[Discuss-sudbury-model] Learning piano?

From: Matt <matthewschick77_at_yahoo.com>
Date: Mon Dec 5 11:30:01 2005

Hi. I'm new to this forum (and to the Sudbury model in general). A question:

In my experience, there are things that I have learned (musical instruments and foreign languages
jump to mind as the best examples) where, after an initial period of interest/excitement when
starting out, things get really difficult - you're working uphill towards a goal that's way off in
the future somewhere, there's very little benefit in the present (just the opposite, actually - a
whole lot of dull repetetive practice), and it's VERY tempting to give up. But after a while (a
year or two? more or less?), once you start getting good, it becomes enjoyable in and of itself.
In a Sudbury school, how do kids come to recognize that hill and what it takes to get over it? I
know that I would have given up flute within the first year if my parents hadn't pushed me to keep
practicing - but in the long run, I'm VERY happy they did.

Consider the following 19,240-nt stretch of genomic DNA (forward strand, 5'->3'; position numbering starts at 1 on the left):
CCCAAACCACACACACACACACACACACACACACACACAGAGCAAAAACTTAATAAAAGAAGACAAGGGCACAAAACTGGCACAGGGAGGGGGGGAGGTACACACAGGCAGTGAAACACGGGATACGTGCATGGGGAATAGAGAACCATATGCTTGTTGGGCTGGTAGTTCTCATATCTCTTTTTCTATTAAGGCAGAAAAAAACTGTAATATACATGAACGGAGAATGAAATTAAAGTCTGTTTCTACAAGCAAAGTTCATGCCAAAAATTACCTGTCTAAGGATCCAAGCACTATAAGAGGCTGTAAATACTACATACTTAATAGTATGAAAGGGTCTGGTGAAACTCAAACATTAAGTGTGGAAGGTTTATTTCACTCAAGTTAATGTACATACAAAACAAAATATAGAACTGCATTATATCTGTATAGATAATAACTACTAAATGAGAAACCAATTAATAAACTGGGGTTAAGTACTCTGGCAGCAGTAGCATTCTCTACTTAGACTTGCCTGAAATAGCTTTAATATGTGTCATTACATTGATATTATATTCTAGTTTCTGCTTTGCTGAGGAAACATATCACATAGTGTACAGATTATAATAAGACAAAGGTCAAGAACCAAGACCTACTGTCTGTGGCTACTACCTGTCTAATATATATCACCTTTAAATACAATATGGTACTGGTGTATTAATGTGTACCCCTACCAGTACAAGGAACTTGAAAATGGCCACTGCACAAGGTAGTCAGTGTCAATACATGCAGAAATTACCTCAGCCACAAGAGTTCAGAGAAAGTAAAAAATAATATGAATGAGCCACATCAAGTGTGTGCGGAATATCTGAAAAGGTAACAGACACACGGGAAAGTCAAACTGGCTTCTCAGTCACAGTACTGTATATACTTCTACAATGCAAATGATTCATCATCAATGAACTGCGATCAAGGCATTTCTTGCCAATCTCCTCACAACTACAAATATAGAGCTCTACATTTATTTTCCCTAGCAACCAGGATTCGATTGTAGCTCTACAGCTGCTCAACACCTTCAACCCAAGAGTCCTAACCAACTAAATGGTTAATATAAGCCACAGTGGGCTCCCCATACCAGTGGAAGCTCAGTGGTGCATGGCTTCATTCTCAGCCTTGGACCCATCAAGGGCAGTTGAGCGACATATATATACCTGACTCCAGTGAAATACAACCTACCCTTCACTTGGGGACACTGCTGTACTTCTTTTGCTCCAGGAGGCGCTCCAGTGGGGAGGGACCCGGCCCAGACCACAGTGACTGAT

You know, that's not actually my question. I think I already have a feel for how you'd answer that
one. Here's the real question I think I want to ask: If you have 8-year old kids and you make them
practice piano 30 minutes a day (despite any resistance they may put up), the kids may hate it at
the time, but by the time they're 16 they'll almost surely be REALLY happy that they can play the
piano pretty well. What would you say about that? Where's the harm? I know that it goes COMPLETELY
against the Sudbury model, but still... Small price to pay, maybe? Or does it completely ruin the
adult/child relationship? Or destroy a child's sense of his or her own power in life? (And not to
mention that trying to get a kid, or anyone else for that matter, to do something that he/she
doesn't want to do is NO fun at ALL...) I don't doubt that there IS harm done, I just can't seem
to find it myself. So I'm asking you.

[When I was 16, I would REALLY liked to have been able to play piano (both of my parents can play)
and speak French (my mother's bilingual). Of course, I can learn these things now (and am in the
process of doing so), but...]


- Matt

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Received on Mon Dec 05 2005 - 11:29:48 EST

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